The zir or maybe zeer (Arabic الزير) is a huge ceramic jar used in Jordan for holding water. I was looking on the internet for an image of a zir and couldn’t find one. The closest I could find was this description of how to put two pots together with sand between them for either filtering or cooling. But that’s not it. Here is a miniature zeer from a tourist shop in Wadi Rhum that I was using as a pencil holder until the foot broke off. Except for the size, it looks pretty much like the real article.

When I moved into my apartment in Jebel Weibdeh, there was one in the apartment that I cleaned up with bleach (paranoid much?) and used at first for cooling water, then later as a makeshift refrigerator. The ceramic pot is unglazed and quite porous. It is a bit pointy on the bottom and rests on a circular metal frame with three legs.  Water slowly escapes through the sides of the ceramic and evaporates, cooling the contents of the pot. Sometimes water drips slowly from the bottom and forms a small pool under the zir.

You may see these in public where a lone soldier is guarding a building. A typical one might have a circular wooden cover and a glass on top for the guard to drink from. Here is my rendering of the zir in action:

I have come across a photo of Salt, the old provincial capital north of Amman, that shows two zeers by a watermelon stand and shows off an example of the city’s unique yellow architecture.

zeer in Salt
closeup of zeer in Salt

3 Responses to “Zir”

  1. canehan Says:

    Somewhere I posted about similar earthenware pots in Thailand serving to purify water – senior moment, can’t remember where.

    Glad to see you back in action, the Aussie port will have you dancing any day now …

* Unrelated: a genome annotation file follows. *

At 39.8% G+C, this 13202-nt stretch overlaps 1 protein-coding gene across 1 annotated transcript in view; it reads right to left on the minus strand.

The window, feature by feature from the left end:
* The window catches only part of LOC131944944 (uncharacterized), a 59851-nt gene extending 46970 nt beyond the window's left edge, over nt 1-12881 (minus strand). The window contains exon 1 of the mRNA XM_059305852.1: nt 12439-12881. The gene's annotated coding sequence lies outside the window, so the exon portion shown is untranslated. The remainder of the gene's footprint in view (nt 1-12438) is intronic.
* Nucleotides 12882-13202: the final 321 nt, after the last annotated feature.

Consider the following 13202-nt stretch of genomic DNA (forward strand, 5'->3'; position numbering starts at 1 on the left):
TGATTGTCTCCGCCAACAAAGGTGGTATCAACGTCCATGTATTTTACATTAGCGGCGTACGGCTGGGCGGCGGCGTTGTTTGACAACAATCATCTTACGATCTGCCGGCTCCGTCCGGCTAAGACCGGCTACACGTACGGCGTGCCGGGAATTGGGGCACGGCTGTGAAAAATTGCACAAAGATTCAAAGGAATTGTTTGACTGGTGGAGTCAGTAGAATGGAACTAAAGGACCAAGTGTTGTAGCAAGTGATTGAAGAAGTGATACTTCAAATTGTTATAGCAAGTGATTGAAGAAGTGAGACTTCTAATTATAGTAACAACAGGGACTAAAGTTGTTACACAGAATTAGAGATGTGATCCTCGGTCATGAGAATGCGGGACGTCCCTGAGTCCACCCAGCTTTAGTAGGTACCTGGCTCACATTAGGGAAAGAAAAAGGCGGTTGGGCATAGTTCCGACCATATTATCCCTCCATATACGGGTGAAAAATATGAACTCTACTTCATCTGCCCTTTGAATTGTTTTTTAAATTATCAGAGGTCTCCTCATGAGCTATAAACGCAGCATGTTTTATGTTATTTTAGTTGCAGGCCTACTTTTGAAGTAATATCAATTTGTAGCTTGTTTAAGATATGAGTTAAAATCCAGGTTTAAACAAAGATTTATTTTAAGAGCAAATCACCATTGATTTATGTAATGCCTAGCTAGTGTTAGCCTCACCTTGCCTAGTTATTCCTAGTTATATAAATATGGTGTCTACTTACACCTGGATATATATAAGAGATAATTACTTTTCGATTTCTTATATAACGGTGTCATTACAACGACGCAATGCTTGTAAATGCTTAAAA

2. Nijma Says:

    Yeah, it’s here. That’s what got me chasing after the bedouin pots, but it has taken me a while to get my comments turned on again after being away.

    I think the body develops an immunity to a lot of the stuff found in water. That’s why they say to brush your teeth with it when you first move. I bought bottled water when I first moved to Jordan–was quite sick and lost 30 or 40 lbs in the first few months–but eventually ended up just drinking the water like everyone else. There is a Jordanian saying that if you eat a people’s bread with them (or maybe it’s salt), after 40 days you become one of them. That corresponds nicely to the 6 weeks they say it takes to develop immunity.

    I found a photo of the real thing after all:

    zeer in Salt
    closeup of zeer in Salt

  3. canehan Says:

    The only time I got ill in six months in Jordan was after a meal in the posh top-floor restaurant of the Intercontinental ! I can’t remember if we drank tap water straight, but we did live in an apartment for some months so it is likely. Our son, then aged 2-1/2, disdained the Interconty’s hamburgers and much prefered Arab food from a nearby restaurant – Matouk IIRC.

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